This is the second of two posts dedicated to reopening plans for manufacturers.  In the first post on May 26, I addressed the first two questions which every manufacturer may wish to ask as it forms its reopening plans.  Manufacturing;  Back to Business (Part One) (May 26, 2020).  Here, I address the next four questions.

A few months back, I posted some thoughts about recent efforts to legalize medical and recreational marijuana, with an emphasis on the potential issues such laws would have on manufacturers – particularly manufacturers in a space requiring a heightened concern for employee safety.  See Legal Pot = Manufacturing Storm Clouds” (May 29, 2019). 

With the new year comes a new focus on increasing criminal prosecutions against employers for worker safety violations.  In the end of December, the Department of Justice (“DOJ”) and the Department of Labor (“DOL”) announced a plan to deter workplace safety violations through more stringent criminal prosecution.  Under the new plan, the DOJ will work

In August 2015, OSHA updated its National Emphasis Program (NEP) on Amputations.  Based on a review of data from general industry as well as targeted industries, OSHA determined that workplace amputations were being underreported.  OSHA updated the NEP on Amputations to target all workplaces with machinery or equipment capable of causing amputations.

OSHA defines

The United States Supreme Court issued its much anticipated decision in Young v. United Parcel Service, (U.S. Sup. Ct., March 24, 2015), in which the Court set forth a new standard for litigating pregnancy discrimination claims and arguably injected considerable uncertainty into “restricted duty” or “light duty” work programs.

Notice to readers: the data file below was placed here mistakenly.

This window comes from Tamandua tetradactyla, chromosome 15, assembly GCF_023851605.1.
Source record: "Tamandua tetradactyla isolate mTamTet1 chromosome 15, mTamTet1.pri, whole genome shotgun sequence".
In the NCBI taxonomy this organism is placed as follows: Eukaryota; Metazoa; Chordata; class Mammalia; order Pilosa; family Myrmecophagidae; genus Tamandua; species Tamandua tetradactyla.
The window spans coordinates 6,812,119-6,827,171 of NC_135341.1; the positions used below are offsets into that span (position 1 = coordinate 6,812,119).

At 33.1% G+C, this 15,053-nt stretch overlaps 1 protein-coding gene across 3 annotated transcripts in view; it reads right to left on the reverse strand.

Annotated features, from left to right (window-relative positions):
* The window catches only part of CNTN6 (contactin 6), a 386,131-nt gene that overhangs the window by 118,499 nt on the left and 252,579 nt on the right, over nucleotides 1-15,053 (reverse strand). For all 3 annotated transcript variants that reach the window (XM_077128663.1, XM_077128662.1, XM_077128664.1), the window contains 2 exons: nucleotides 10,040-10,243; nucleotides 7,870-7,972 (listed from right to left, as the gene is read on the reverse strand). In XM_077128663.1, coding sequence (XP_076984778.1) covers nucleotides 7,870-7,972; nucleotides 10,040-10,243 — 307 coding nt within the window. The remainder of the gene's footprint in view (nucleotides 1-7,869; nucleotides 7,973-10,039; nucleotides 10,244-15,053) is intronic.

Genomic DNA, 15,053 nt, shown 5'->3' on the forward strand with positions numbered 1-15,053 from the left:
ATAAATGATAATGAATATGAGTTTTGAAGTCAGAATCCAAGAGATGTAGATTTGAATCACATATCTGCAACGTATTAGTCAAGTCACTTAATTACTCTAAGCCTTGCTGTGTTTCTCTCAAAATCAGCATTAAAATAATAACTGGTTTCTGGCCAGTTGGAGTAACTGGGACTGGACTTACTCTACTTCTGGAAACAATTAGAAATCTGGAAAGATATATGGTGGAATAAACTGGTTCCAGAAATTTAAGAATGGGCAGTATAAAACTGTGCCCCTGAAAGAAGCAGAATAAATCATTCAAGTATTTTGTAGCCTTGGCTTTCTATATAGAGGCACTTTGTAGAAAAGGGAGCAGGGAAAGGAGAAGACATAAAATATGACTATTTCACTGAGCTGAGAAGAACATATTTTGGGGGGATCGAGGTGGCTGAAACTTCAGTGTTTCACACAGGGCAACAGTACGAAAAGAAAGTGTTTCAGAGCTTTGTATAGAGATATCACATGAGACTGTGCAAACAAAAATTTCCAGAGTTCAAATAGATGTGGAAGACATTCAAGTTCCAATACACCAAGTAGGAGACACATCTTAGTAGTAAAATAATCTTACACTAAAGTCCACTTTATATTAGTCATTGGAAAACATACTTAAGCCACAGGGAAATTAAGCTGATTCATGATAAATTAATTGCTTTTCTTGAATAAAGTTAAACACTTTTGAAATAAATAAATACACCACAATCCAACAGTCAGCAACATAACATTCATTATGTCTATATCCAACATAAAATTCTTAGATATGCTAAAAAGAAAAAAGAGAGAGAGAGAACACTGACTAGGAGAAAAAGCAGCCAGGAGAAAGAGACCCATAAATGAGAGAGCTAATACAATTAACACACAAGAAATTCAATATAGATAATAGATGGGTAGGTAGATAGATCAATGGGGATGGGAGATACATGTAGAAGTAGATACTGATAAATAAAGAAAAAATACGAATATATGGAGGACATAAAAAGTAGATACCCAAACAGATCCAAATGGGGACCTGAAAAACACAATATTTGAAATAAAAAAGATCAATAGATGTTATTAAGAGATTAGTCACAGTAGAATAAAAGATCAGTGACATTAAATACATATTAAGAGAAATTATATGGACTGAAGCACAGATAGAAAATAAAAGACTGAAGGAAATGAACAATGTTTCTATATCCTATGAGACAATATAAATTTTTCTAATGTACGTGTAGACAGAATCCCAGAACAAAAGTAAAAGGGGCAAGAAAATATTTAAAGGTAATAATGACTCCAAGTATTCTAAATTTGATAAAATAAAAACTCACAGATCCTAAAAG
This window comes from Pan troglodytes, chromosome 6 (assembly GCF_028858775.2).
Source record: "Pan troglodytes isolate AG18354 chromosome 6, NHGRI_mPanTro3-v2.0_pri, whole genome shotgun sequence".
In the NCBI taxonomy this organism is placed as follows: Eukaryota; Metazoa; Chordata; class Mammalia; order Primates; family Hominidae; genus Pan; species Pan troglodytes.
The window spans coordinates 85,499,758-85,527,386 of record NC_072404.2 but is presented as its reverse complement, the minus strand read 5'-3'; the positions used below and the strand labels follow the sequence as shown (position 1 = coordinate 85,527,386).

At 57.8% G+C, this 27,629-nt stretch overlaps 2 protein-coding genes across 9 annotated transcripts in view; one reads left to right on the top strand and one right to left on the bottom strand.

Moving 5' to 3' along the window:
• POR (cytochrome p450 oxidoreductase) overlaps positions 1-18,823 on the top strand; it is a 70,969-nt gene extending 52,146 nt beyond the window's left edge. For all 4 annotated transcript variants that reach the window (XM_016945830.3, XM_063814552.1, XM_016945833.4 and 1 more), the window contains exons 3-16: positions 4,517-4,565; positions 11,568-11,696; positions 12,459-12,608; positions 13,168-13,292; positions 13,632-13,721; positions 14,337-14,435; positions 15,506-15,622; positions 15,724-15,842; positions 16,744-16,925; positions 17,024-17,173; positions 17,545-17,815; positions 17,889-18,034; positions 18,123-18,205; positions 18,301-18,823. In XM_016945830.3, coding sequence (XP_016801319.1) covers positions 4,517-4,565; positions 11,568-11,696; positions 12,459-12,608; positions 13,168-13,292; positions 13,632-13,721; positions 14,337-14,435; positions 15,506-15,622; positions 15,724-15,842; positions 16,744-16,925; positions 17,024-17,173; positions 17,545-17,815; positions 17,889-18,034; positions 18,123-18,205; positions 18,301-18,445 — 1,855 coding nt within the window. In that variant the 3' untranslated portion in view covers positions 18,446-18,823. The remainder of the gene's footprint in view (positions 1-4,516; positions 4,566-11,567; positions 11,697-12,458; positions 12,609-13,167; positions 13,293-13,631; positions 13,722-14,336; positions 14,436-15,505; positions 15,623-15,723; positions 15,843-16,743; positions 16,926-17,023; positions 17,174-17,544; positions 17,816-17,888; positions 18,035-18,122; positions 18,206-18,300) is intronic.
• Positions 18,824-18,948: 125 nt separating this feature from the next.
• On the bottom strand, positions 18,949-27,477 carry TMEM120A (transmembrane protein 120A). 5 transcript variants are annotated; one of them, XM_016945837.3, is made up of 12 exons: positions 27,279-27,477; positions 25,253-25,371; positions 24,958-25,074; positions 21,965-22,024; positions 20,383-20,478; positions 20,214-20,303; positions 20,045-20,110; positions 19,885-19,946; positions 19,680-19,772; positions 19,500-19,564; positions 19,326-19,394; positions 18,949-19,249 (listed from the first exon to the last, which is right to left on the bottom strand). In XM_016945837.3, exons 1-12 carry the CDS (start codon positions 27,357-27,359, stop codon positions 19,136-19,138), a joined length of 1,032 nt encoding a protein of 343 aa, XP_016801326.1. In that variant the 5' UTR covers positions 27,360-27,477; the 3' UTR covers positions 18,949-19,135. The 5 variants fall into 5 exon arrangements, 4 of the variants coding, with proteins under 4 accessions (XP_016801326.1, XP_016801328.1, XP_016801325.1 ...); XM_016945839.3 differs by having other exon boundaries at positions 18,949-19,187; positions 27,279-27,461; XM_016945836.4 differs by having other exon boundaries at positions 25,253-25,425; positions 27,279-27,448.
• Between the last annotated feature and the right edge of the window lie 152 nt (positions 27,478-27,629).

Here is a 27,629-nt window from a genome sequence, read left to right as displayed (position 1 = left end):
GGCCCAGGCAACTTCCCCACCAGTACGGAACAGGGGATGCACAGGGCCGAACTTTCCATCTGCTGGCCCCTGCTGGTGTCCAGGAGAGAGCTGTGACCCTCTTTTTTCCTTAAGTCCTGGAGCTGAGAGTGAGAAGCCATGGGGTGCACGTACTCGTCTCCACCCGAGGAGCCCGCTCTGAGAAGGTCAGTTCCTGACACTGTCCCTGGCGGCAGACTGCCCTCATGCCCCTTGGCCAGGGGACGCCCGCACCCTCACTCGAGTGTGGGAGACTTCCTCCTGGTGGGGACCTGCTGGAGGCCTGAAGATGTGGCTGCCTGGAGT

Factual Background

Peggy Young worked

It is our annual tradition at the beginning of each year to report on significant issues that face manufacturers/distributors in the year ahead.  Two weeks ago, Matt reported on significant issues in the labor/employment arena.  Last week, Pam reported on Environmental, Health and Safefy (EH&S) issues

To round out the series, I’ll be

Matt set a pretty high bar last week, summarizing his thoughts for what could be a tumultuous 2015 on the labor and employment front.  Now, it’s my turn to provide some thoughts for 2015 the EHS front.  I’m not sure I’d call all of these predictions, since we know that they’re out there – more

OSHA just announced updates to its reporting and recordkeeping requirements for injuries and illnesses, found at 29 CFR 1904. The updates include changes to who is required to comply with the recordkeeping rules, and expands the work-related injuries that must be reported.

Recordkeeping

The list of industries exempt from routine recordkeeping (think OSHA 300 log

Last week, Pam addressed the issue of temporary workers from an EHS perspective.  Now, in this installment of one of our “360” posts, I’ll comment on the liability risks of having temporary employees.

First, an introductory note.  I understand from my conversations with manufacturing executives that many companies need to use staffing agencies in

OSHA recently announced its new online complaint filing process for whistleblowers making it easier to file complaints against manufacturers on a 24-hour basis.  OSHA’s Whistleblower Protection Program enforces the whistleblower provisions of more than twenty whistleblower statutes protecting employees who report violations of various workplace safety, airline, commercial motor carrier, consumer product, environmental, financial reform